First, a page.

What Celcus said….

    I was asked to give a group of people from The D.C. area a tour of the City the other day. Some of them were insistant on asking why people stay. At one point I asked that each and everyone go home and find out what projects in their communities are under the jurisdiction of the Corps of Engineers.

    I wonder what people think the City will look like when it had been aandoned? A large swamp clean and devoid of the past? Or maybe just exactly what it looks like now.

  13. TM Says:

    Celcus that was incredibly poignant and incredibly right on.

  14. Anthony Says:

    The first thing to say to a guy who lives in a rural area in Indiana is to ask him how he thinks the grain in his state gets to the rest of the world. They aren’t putting it on railroad cars to the east or west coast. They are floating it down the river to us.

    The second thing, economic arguments for the city have always made more sense than cultural arguments. On the cultural side, there are people who can ask with some degree of legitimacy “sure you guys invented jazz and stuff but what have you done for me lately? bounce?” And thats because, in many ways we walk around here tied to the past with no sense of what a future would look like. Until we start defining a vibrant present and a more encouraging future it’s going to be hard to get anyone who is only looking at the daiquiri shops on Bourbon street to find much to preserve except some old buildings.

    The geo-strategic arguments are better. I like to say Jefferson paid for New Orleans and got Iowa for free. What was true in the 18th Century is still, to some degree true today. Whoever controls the mouth of the Mississippi controls the wealth of the nation. (yeah, there are some caveats to this but it is basically true) We need to start acting like a city that can have some money in it. We need to start saying yes to investment. I don’t fear for the culture. The culture is resilient, it’s the infrastructure and the social fabric which is fragile. We need to to make this a city that, economically, is worth protecting. And the best way to do that is to get a lot of other people, people who may or may not live here, to make the bets we’ve all made by re-investing in our lives in New Orleans.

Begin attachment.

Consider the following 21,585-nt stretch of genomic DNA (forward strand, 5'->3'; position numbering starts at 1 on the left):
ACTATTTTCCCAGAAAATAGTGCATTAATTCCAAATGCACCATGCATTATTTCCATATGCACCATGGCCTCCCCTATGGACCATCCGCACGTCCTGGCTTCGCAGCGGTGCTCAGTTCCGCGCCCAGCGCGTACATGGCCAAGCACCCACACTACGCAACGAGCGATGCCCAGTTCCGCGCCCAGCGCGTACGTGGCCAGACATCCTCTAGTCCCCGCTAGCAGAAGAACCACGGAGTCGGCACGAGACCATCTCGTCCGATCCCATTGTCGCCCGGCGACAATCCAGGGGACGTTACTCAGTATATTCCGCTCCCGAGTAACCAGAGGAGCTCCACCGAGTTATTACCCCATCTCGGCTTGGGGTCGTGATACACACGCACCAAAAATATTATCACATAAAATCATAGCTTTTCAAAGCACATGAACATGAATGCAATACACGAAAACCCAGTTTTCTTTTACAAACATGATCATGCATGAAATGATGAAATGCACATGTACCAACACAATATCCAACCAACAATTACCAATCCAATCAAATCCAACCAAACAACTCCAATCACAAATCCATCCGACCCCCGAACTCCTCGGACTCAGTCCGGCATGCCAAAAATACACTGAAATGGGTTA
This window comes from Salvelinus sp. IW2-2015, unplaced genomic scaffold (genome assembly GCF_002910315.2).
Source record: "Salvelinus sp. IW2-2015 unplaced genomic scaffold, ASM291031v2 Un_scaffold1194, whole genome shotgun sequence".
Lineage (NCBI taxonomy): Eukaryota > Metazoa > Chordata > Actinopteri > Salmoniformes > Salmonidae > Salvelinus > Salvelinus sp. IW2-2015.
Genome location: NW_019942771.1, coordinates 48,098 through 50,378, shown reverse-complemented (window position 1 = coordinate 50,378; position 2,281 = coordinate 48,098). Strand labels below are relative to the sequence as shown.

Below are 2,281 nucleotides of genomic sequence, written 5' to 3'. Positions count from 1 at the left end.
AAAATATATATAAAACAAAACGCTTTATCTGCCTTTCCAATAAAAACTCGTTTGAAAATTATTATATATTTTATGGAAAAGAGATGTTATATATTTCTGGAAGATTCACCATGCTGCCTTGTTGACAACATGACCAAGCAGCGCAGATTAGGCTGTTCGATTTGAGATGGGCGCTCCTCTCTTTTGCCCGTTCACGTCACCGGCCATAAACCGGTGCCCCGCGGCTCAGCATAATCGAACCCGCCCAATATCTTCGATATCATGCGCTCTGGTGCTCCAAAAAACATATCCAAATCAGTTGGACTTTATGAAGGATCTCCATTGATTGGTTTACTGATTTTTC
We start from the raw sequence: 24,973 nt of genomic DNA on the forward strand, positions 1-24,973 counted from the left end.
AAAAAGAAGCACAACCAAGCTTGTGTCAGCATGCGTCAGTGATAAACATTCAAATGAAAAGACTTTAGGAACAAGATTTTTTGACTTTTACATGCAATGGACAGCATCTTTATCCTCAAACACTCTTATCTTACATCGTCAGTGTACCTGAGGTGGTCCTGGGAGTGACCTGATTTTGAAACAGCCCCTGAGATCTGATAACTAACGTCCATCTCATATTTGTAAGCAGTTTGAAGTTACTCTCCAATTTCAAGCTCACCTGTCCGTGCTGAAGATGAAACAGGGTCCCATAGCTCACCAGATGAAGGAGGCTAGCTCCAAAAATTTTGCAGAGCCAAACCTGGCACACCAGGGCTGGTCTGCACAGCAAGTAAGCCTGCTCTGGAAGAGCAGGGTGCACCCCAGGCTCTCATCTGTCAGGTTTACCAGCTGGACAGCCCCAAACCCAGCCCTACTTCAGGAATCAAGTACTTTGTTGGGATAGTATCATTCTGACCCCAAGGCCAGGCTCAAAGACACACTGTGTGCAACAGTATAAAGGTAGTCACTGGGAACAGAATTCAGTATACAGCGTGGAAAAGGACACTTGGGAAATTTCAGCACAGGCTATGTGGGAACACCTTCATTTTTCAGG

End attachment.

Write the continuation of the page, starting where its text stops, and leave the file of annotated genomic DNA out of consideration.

15. Puddinhead Says:

    Point out to your friend that he and the rest of America are (so far) able to feel that they have “recovered” from Katrina mainly because due to practically superhuman effort from New Orleanians, Louisianians, and a lot of volunteer (as opposed to “official government”) help most of the features of NOLA and southeast LA that the rest of America depends upon are back up and operating at near pre-storm levels.

    Mr. & Mrs. Midwesterner can come down and have a slightly “naughty” weekend, and do all of those things that they yearn to do but don’t dare let the rest of their community even suspect they may be interested in because we’ve busted our butts and spent a shitload of money to get the hospitality industry back up and running; the hotels, the bars, the restaurants…the cultural draws like music and museums, and so on.